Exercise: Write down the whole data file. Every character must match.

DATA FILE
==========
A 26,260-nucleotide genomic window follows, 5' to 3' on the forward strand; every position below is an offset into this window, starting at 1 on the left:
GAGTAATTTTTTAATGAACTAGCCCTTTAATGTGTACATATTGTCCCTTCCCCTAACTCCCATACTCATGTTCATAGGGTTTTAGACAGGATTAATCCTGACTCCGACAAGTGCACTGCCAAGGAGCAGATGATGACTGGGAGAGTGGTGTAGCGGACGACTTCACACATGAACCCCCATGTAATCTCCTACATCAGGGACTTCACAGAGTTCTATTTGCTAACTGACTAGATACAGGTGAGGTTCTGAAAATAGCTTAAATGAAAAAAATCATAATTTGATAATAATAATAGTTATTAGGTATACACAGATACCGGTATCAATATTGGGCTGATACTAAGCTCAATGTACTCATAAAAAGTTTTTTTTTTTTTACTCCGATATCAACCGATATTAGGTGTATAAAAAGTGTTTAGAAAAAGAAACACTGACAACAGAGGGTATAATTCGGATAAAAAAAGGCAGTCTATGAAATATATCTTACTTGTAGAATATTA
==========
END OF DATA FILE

A 26,260-nucleotide genomic window follows, 5' to 3' on the forward strand; every position below is an offset into this window, starting at 1 on the left:
GAGTAATTTTTTAATGAACTAGCCCTTTAATGTGTACATATTGTCCCTTCCCCTAACTCCCATACTCATGTTCATAGGGTTTTAGACAGGATTAATCCTGACTCCGACAAGTGCACTGCCAAGGAGCAGATGATGACTGGGAGAGTGGTGTAGCGGACGACTTCACACATGAACCCCCATGTAATCTCCTACATCAGGGACTTCACAGAGTTCTATTTGCTAACTGACTAGATACAGGTGAGGTTCTGAAAATAGCTTAAATGAAAAAAATCATAATTTGATAATAATAATAGTTATTAGGTATACACAGATACCGGTATCAATATTGGGCTGATACTAAGCTCAATGTACTCATAAAAAGTTTTTTTTTTTTTACTCCGATATCAACCGATATTAGGTGTATAAAAAGTGTTTAGAAAAAGAAACACTGACAACAGAGGGTATAATTCGGATAAAAAAAGGCAGTCTATGAAATATATCTTACTTGTAGAATATTA